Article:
BY : MikoNoHoshi
Category: Weiß Kreuz > Yaoi - Male/Male
Dragon prints: 4283
Disclaimer: I get no money from writing these fics, nor I don't own Weiss. In fact, I'm not even allowed to touch the pretty least not in any of their special places...

Chapter Twenty-Four: Watch Me

Yohji had hoped to implement his plan the second night of Aya’s stay, but each time he had checked on the boy, he had found him sleeping so soundly that he couldn’t bring himself to disturb his rest. He conferenced with Omi over Chinese takeout, and both decided it would be best to keep the redhead in bed for at least another day or two.

So the next forty-eight hours passed in much the same way. Aya’s body seemed to need rest desperately, and he slept both day and night, interrupted only by meals prepared by Yohji, brief trips to the restroom, and short spells of crying. Though he was never truly awake during the latter, Yohji couldn’t imagine he was resting easily.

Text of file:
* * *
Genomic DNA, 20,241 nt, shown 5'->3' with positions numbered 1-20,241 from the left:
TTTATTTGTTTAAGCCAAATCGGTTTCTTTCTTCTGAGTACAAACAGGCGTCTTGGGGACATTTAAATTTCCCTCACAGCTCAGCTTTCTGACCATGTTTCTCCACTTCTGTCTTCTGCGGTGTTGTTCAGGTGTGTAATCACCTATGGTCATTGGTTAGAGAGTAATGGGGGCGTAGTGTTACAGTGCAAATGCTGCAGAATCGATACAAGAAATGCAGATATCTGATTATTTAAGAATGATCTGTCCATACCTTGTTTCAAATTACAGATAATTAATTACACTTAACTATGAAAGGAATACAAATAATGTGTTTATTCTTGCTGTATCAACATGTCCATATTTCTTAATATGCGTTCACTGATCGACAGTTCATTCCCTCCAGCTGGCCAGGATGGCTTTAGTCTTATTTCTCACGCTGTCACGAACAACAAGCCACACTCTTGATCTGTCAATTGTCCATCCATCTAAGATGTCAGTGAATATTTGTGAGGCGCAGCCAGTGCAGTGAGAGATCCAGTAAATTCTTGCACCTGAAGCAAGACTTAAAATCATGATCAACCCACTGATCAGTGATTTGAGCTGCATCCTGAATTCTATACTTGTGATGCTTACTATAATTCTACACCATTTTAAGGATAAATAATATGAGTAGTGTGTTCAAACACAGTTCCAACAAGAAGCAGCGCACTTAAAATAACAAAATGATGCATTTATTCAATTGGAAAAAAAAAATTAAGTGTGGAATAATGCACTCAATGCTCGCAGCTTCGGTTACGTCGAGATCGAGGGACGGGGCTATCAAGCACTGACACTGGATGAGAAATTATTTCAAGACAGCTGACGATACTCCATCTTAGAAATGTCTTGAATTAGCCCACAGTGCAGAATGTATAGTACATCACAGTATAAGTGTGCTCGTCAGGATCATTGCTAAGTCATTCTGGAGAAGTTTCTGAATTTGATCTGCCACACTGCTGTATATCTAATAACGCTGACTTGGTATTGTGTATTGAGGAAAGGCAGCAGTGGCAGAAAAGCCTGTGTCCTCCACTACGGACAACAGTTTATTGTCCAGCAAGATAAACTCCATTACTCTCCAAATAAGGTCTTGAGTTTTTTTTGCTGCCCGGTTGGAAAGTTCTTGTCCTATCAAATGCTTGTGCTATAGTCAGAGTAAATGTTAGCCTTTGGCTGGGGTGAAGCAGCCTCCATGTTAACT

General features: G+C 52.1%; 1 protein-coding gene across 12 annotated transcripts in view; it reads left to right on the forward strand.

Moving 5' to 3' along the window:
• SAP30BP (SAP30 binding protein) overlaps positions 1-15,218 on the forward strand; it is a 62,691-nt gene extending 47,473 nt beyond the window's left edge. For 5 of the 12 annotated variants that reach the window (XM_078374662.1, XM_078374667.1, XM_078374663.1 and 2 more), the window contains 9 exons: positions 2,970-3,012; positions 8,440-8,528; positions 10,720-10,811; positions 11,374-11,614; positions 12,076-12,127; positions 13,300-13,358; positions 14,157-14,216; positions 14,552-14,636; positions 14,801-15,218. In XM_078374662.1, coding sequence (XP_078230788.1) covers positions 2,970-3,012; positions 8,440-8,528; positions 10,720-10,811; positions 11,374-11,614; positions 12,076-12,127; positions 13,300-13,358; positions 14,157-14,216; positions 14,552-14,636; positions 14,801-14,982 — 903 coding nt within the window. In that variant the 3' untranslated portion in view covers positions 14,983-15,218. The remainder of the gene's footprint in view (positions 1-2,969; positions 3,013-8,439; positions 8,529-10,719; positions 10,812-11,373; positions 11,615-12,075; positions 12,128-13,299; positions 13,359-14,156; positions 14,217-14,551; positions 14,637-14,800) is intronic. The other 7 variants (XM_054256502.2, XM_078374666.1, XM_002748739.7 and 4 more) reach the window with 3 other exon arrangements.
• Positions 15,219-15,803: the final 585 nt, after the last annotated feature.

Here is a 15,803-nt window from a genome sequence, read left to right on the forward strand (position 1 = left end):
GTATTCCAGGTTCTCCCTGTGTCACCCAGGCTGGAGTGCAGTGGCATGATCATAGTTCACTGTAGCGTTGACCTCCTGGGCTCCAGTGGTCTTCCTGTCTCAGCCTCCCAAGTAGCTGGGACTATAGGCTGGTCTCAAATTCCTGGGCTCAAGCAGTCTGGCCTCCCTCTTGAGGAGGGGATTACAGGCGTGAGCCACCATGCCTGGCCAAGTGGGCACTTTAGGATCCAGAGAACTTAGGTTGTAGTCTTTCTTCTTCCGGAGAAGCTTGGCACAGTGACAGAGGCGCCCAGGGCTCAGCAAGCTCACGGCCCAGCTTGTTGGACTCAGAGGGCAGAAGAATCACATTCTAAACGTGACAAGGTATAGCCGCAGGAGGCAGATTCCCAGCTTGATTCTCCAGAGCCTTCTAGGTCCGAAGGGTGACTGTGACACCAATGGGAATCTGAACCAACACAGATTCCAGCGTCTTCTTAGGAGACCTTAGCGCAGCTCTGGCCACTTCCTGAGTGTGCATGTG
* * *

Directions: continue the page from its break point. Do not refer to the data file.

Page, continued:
Throughout the process, Aya seemed to become a little more at ease with him, but only as much as to cease waking immediately to a defensive stance; there was still a good deal of hesitation and wary regard. Having now read Omi’s document stack (and its two supplemental additions) in detail, Yohji knew better than to expect rapid recovery or anything like normal responses for quite some time. Really, compared to some of the horror stories presented in the research, their progress seemed good.